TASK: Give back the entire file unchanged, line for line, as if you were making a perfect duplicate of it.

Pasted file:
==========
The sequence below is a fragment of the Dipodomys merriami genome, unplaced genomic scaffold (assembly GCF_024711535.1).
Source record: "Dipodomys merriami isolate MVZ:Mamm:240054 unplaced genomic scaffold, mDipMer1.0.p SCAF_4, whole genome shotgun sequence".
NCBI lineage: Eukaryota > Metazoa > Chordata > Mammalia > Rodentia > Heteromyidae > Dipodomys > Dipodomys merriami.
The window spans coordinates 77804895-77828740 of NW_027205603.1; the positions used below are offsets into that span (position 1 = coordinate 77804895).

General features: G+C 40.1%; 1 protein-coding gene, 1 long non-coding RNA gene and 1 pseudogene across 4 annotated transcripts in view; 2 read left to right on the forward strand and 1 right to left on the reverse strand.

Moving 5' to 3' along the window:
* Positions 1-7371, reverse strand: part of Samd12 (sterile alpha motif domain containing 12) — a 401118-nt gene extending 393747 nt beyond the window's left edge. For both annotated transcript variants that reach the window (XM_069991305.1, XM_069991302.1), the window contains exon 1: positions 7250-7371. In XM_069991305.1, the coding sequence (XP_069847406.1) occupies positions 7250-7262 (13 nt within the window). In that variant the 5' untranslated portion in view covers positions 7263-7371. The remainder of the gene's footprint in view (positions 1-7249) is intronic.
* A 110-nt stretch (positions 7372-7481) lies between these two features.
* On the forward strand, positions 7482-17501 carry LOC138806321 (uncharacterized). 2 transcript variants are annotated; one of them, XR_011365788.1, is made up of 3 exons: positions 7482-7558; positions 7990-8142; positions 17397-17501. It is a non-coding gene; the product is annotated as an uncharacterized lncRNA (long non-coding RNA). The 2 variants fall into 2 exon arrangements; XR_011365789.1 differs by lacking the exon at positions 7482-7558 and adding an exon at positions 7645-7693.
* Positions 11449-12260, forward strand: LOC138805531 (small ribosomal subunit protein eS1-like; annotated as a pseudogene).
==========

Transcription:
The sequence below is a fragment of the Dipodomys merriami genome, unplaced genomic scaffold (assembly GCF_024711535.1).
Source record: "Dipodomys merriami isolate MVZ:Mamm:240054 unplaced genomic scaffold, mDipMer1.0.p SCAF_4, whole genome shotgun sequence".
NCBI lineage: Eukaryota > Metazoa > Chordata > Mammalia > Rodentia > Heteromyidae > Dipodomys > Dipodomys merriami.
The window spans coordinates 77804895-77828740 of NW_027205603.1; the positions used below are offsets into that span (position 1 = coordinate 77804895).

General features: G+C 40.1%; 1 protein-coding gene, 1 long non-coding RNA gene and 1 pseudogene across 4 annotated transcripts in view; 2 read left to right on the forward strand and 1 right to left on the reverse strand.

Moving 5' to 3' along the window:
* Positions 1-7371, reverse strand: part of Samd12 (sterile alpha motif domain containing 12) — a 401118-nt gene extending 393747 nt beyond the window's left edge. For both annotated transcript variants that reach the window (XM_069991305.1, XM_069991302.1), the window contains exon 1: positions 7250-7371. In XM_069991305.1, the coding sequence (XP_069847406.1) occupies positions 7250-7262 (13 nt within the window). In that variant the 5' untranslated portion in view covers positions 7263-7371. The remainder of the gene's footprint in view (positions 1-7249) is intronic.
* A 110-nt stretch (positions 7372-7481) lies between these two features.
* On the forward strand, positions 7482-17501 carry LOC138806321 (uncharacterized). 2 transcript variants are annotated; one of them, XR_011365788.1, is made up of 3 exons: positions 7482-7558; positions 7990-8142; positions 17397-17501. It is a non-coding gene; the product is annotated as an uncharacterized lncRNA (long non-coding RNA). The 2 variants fall into 2 exon arrangements; XR_011365789.1 differs by lacking the exon at positions 7482-7558 and adding an exon at positions 7645-7693.
* Positions 11449-12260, forward strand: LOC138805531 (small ribosomal subunit protein eS1-like; annotated as a pseudogene).